I’ve stayed in everything from a 5-star hotel in Singapore to a decrepit pension in Cairo resembling a building site, to a bed and breakfast in a high-rise in the backstreets of communist Budapest. I’ve slept in huts made of branches on the beach in the Sinai Peninsula, on a promenade in Monaco with the pavement for a pillow, bamboo huts in the Gulf of Thailand with no electricity in the hot season. I’ve paid for $3 a night rooms in Cambodia with a leaking roof in the wet and rats for neighbours. I spent a night in a room roughly partitioned into two with a couple “next door” getting it on all night in Florianopolis, Brazil, with all the sound effects. I stayed in a room in a 300-year-old villa in Peru at altitude to take your breath away with no running water during a cholera outbreak. And from those to all the way to the sweat boxes once found in Khao San Road in Bangkok and all together far too many other examples to list.
I’ve done them all just about and no matter where I’ve stayed there are, as far as I’m concerned three key features to look for when paying for accommodation. It needs to be quiet, it should be secure, and it must be clean. Pretty much everything else is secondary for after the lights go out who’s really going to notice anything else anyway.
My first experience of sleeping when I traveled overseas was a tent in parks and on roadsides while hitch-hiking up and down the east coast of Australia. Contrary to popular perception, Australia can be chilly in autumn and a sleeping bag was a must. The great thing about sleeping outside without the distraction of artificial light is you go to bed early and get up at the crack of dawn, full of expectation with an open highway and adventure ahead. To my mind there was nothing better being straight out of school than watching those white lines on the road flick past the car or truck window. The essence was to move.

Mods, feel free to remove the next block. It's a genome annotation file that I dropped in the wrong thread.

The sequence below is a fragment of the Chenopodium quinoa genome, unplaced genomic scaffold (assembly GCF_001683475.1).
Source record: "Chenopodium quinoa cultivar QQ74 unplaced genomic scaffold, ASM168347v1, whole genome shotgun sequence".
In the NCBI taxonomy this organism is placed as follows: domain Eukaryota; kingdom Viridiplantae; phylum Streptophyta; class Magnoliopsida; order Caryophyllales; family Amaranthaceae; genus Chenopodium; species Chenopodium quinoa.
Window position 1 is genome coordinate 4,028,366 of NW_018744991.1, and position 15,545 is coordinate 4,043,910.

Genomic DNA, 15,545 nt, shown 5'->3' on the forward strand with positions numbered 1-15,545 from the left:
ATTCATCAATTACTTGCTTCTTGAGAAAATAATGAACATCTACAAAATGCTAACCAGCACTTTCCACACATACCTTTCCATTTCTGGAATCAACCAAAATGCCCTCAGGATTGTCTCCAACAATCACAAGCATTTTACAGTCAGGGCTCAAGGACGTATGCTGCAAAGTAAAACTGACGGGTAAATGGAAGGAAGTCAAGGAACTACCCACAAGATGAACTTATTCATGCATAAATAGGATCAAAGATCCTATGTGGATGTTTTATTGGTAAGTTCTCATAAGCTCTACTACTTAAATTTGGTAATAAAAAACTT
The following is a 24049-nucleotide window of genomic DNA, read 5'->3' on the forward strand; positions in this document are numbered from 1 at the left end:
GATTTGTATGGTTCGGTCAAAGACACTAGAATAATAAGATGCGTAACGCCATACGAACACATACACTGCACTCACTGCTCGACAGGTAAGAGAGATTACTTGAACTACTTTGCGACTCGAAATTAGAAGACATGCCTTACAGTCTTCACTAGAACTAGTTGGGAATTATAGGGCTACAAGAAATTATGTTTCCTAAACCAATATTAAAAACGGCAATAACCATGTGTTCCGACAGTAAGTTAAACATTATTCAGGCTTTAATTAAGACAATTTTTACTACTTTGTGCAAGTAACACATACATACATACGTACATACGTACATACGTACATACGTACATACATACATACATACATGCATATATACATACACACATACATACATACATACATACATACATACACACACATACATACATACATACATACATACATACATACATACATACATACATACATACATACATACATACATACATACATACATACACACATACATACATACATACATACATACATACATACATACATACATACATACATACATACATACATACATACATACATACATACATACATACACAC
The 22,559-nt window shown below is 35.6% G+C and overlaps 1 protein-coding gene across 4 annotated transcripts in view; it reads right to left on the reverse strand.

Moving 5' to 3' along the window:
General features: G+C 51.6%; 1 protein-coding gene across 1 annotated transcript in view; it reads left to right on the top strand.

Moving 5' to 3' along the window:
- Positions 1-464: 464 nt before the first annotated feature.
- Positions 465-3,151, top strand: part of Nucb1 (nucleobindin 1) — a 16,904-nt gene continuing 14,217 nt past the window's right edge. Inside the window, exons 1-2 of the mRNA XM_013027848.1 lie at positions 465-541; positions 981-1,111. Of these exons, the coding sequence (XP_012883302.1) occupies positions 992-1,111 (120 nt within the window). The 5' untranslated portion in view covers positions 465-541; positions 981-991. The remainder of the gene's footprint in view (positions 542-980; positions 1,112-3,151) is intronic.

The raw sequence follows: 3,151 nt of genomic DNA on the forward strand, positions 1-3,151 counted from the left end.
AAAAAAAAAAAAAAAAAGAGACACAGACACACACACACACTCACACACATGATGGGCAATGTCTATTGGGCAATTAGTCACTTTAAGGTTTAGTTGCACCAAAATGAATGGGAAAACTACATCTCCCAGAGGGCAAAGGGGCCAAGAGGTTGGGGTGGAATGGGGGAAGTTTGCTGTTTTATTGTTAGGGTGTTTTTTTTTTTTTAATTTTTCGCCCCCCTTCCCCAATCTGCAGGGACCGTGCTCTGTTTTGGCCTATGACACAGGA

My experience back then of a roof over my head were a collection of backpackers and youth hostels from Cairns to Melbourne, Sydney to Canberra, and some hideaways in small towns by the sea. I stayed in a Mars hotel (a kind of half-way house where some people go to die) within ear shot of Lang Park in central Brisbane, and a colonial mansion converted into a backpackers right on the beach in far-north tropical Queensland. I hitchhiked the whole way up the east coast. At one point I travelled 1800kms by road in 36 hours overnight without stopping going north, and another time I got one ride for 900kms heading south. I spent a night in a former forest ranger’s hut in Byron Bay, the furthermost easterly point on Australia’s mainland, with a bunch of squatters. When it rained everyone stripped off and went outside for a shower. I’ve also stayed in a variety of hotels and well, doss houses, from Adelaide to Perth with time in Kalgoorlie, some of which weren’t for the faint-hearted. They weren’t interesting, they didn’t have “character’ they were just dives. Despite the adventure and appeal of being on the road for me Australia just wasn’t different enough, so I looked further afield.